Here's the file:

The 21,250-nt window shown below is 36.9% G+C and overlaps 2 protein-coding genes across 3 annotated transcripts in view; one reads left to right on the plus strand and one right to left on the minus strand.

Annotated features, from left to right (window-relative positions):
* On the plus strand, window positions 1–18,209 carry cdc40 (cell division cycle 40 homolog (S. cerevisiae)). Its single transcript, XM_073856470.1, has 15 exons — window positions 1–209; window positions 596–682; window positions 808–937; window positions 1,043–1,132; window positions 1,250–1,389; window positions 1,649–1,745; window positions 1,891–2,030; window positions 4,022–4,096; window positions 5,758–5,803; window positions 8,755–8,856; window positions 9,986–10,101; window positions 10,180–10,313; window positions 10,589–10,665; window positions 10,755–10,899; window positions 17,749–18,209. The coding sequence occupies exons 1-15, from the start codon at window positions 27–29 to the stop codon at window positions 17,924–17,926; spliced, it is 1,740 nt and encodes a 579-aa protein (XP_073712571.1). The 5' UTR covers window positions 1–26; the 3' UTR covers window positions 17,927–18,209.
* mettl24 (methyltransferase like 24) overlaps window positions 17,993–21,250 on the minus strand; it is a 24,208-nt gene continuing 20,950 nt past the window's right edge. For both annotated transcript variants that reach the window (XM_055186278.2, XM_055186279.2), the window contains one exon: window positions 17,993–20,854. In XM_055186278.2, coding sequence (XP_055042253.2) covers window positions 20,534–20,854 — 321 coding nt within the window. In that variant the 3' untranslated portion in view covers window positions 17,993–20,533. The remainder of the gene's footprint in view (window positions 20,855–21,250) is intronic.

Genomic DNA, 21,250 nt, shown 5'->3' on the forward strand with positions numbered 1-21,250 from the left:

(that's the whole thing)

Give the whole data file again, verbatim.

The 21,250-nt window shown below is 36.9% G+C and overlaps 2 protein-coding genes across 3 annotated transcripts in view; one reads left to right on the plus strand and one right to left on the minus strand.

Annotated features, from left to right (window-relative positions):
* On the plus strand, window positions 1–18,209 carry cdc40 (cell division cycle 40 homolog (S. cerevisiae)). Its single transcript, XM_073856470.1, has 15 exons — window positions 1–209; window positions 596–682; window positions 808–937; window positions 1,043–1,132; window positions 1,250–1,389; window positions 1,649–1,745; window positions 1,891–2,030; window positions 4,022–4,096; window positions 5,758–5,803; window positions 8,755–8,856; window positions 9,986–10,101; window positions 10,180–10,313; window positions 10,589–10,665; window positions 10,755–10,899; window positions 17,749–18,209. The coding sequence occupies exons 1-15, from the start codon at window positions 27–29 to the stop codon at window positions 17,924–17,926; spliced, it is 1,740 nt and encodes a 579-aa protein (XP_073712571.1). The 5' UTR covers window positions 1–26; the 3' UTR covers window positions 17,927–18,209.
* mettl24 (methyltransferase like 24) overlaps window positions 17,993–21,250 on the minus strand; it is a 24,208-nt gene continuing 20,950 nt past the window's right edge. For both annotated transcript variants that reach the window (XM_055186278.2, XM_055186279.2), the window contains one exon: window positions 17,993–20,854. In XM_055186278.2, coding sequence (XP_055042253.2) covers window positions 20,534–20,854 — 321 coding nt within the window. In that variant the 3' untranslated portion in view covers window positions 17,993–20,533. The remainder of the gene's footprint in view (window positions 20,855–21,250) is intronic.

Genomic DNA, 21,250 nt, shown 5'->3' on the forward strand with positions numbered 1-21,250 from the left: